Wednesday 2 December 2015

Robert De Niro: Remembering his Father the Artist

American actor Robert De Niro talking about his artist father: "You never know. His art could last longer than my films." Portrait by Hedi Slimane. Click on photographs for slide show.

Robert De Niro has produced a documentary about his artist father's life and work during the celebrated 1940s and 50s New York School. The American actor visited Rome for its European premiere and to talk about his relationship with Robert De Niro Senior and his oeuvre, writes Jeanne-Marie Cilento

ROBERT De Niro’s rugged face crinkles into a smile when he is talking about his father’s paintings but tears well up when he speaks of him as a man. The actor is quiet and thoughtful in person, even delicate, without a hint of the robust and menacing characters he has famously played on screen. He talks knowledgeably about the post-war art scene in New York and how his father's figurative expressionist work, inspired by European Modernism, at first flourished but was then eclipsed by Abstract Expressionism and later Pop Art in the 1960s.

Woman in Red 1961
The actor says for years he wanted to make a film to record his father's work and life and use the Super 8 footage from the 1970s recording De Niro Sr's art world: “I wanted to put it to use in a documentary. I wanted to interview his contemporaries while people are still around." Launched at the the Sundance Film Festival earlier this year, Remembering the Artist Robert De Niro, Sr, was directed by Perri Peltz and Geeta Gandbhir and produced with HBO Documentary Films.Looking at the faces of the two men together it is striking that De Niro looks direct and determined while his father’s expression is softer, more undecided and uncertain about life. And Robert De Niro Sr did struggle with his personal identity and success as an artist.

Robert De Niro Sr & son in New York:
"We had a strong connection."
De Niro says he didn't have a traditional elationship with his father: "We were not the type of father and son who played baseball together, as you can surmise. But we had a strong connection."

Robert De Niro’s on screen characters from Vito Corleone in The Godfather:Part II and Travis Bickle in Taxi Driver to Jake La Motta in Raging Bull and Pat Solatano in Silver Linings Playbook — have earned the actor two Oscars and his reputation as one of the best actors in the world. Yet after making 100 films over five decades, this documentary offers more insight into what moves De Niro himself.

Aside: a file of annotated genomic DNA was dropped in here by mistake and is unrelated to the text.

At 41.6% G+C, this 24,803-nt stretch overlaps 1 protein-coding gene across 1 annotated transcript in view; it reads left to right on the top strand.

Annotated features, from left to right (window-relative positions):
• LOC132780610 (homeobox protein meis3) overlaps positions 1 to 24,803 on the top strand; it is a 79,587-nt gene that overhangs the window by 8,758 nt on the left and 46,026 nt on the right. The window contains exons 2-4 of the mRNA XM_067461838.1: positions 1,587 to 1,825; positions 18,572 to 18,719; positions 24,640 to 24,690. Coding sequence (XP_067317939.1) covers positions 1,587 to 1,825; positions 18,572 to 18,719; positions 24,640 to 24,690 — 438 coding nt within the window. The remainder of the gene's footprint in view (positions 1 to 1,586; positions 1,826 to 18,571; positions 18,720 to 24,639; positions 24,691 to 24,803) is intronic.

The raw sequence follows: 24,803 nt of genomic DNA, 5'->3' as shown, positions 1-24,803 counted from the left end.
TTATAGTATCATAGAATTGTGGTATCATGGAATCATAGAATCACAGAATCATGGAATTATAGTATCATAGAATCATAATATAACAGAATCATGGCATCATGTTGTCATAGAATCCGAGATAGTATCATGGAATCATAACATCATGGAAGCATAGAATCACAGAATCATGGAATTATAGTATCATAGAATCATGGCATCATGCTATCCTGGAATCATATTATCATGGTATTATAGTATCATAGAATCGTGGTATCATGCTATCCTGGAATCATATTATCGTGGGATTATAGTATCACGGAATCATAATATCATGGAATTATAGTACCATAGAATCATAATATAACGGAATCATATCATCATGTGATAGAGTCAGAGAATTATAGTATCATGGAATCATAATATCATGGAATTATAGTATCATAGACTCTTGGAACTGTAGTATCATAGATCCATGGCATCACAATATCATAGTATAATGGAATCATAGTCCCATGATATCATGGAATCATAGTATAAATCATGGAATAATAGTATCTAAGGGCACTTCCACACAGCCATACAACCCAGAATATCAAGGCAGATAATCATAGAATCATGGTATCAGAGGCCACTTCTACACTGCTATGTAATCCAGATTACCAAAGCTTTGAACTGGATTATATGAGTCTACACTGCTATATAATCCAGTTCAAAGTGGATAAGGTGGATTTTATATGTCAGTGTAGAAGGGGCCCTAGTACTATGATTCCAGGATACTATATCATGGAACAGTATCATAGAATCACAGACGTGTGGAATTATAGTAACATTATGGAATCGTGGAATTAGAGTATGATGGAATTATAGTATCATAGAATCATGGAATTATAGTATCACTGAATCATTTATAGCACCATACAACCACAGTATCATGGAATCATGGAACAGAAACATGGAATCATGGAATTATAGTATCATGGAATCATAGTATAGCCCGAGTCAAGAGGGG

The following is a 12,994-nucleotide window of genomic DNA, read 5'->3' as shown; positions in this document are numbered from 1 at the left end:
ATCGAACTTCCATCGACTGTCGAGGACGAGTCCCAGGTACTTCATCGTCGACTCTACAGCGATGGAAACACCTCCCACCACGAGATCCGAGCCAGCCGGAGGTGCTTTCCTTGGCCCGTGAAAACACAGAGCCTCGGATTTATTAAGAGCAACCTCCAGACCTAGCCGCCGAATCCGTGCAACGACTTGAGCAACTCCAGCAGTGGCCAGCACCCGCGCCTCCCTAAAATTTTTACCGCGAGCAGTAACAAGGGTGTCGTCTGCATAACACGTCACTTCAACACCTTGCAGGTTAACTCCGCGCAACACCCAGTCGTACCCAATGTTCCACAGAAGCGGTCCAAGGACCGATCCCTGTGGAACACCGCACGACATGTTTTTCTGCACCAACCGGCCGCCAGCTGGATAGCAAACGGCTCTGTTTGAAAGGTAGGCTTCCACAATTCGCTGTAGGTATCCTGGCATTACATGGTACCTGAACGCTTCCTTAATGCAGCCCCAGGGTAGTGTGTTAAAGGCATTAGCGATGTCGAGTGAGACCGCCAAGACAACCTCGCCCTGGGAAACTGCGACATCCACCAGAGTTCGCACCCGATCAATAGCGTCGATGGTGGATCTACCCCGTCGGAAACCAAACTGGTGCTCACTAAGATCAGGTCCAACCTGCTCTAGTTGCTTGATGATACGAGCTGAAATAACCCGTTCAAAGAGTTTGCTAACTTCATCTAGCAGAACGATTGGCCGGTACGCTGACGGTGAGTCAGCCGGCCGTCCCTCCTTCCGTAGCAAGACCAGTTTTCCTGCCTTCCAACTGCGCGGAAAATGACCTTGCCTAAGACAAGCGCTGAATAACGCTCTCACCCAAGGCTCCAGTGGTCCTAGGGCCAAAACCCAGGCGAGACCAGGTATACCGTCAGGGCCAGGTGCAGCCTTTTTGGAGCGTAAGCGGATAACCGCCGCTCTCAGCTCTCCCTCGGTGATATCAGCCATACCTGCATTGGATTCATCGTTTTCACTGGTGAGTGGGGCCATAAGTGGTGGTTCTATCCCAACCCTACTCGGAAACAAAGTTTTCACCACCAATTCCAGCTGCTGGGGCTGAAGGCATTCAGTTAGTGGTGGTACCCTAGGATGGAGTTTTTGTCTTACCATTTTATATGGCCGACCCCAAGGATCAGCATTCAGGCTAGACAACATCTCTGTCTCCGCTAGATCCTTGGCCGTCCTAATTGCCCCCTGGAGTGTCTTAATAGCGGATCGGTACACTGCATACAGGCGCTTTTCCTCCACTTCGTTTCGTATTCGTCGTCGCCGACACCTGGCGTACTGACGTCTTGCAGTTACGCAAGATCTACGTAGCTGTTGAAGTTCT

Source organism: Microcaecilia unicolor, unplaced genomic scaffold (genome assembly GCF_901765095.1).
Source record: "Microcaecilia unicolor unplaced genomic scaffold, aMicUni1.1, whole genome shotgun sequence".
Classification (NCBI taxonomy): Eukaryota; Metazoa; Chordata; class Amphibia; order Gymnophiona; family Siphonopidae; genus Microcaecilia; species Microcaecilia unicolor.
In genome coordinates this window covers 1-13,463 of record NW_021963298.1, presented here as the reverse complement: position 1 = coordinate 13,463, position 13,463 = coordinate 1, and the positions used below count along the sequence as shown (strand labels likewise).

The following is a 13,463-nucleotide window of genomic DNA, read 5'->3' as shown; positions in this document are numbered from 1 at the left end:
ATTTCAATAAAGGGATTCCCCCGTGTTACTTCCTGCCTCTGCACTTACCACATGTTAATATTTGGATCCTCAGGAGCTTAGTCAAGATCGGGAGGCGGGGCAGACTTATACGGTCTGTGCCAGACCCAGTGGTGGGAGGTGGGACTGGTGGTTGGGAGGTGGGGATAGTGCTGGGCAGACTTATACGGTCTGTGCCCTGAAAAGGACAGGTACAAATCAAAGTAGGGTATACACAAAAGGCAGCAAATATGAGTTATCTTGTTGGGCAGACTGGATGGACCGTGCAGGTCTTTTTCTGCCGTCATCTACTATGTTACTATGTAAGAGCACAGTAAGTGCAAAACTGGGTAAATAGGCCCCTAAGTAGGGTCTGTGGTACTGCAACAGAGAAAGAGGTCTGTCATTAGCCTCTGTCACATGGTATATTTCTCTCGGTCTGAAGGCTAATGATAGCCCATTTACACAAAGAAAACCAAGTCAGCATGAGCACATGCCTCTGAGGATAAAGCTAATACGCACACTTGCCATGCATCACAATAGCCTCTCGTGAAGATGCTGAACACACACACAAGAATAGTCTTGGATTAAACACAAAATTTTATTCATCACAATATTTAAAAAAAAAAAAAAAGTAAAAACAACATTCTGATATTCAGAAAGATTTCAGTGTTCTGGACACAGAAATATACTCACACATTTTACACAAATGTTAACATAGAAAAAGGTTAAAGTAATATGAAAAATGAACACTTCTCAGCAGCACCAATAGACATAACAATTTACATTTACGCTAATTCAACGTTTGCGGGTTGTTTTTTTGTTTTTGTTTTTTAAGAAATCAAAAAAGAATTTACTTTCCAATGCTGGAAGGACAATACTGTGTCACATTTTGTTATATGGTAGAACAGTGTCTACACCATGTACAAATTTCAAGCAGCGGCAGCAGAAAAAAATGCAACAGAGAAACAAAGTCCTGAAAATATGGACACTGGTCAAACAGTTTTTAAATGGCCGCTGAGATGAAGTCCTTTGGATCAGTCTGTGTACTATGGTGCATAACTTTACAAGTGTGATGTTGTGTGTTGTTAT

Today, he still keep his father’s studio exactly as he left it in New York’s Soho when he passed away in 1993 at the age of 71 years old. The studio is located in a nondescript building, up six flights of stairs and contains two big spaces. One is covered in shelves containing art books and writers such as Appollinaire, Ibsen, Valery, Proust and O’Neill. The other room has painting easels, tubes of paint and palettes and the walls are covered in his drawings and paintings.

Robert De Niro Sr painting
at his beloved Soho studio in New York
"I like things that don’t change. I like consistency," De Niro says, explaining the decision to leave the valuable real estate in SoHo as it was. “My mother lived here, and then she moved to another studio and gave this to my father. He was here at least 15 years. I changed a couple of things, but it’s about 90 percent the way it was. I preserved it mainly for my kids, especially my younger kids, because I wanted them to be able to see what their grandfather did and how he worked.”

Robert De Niro Sr was born in 1922 in Syracuse, New York to an Italian American father, Henry Martin De Niro whose parents emigrated from Ferrazzano, in the province of Campobasso, Molise, and an Irish American mother, Helen O'Reilly.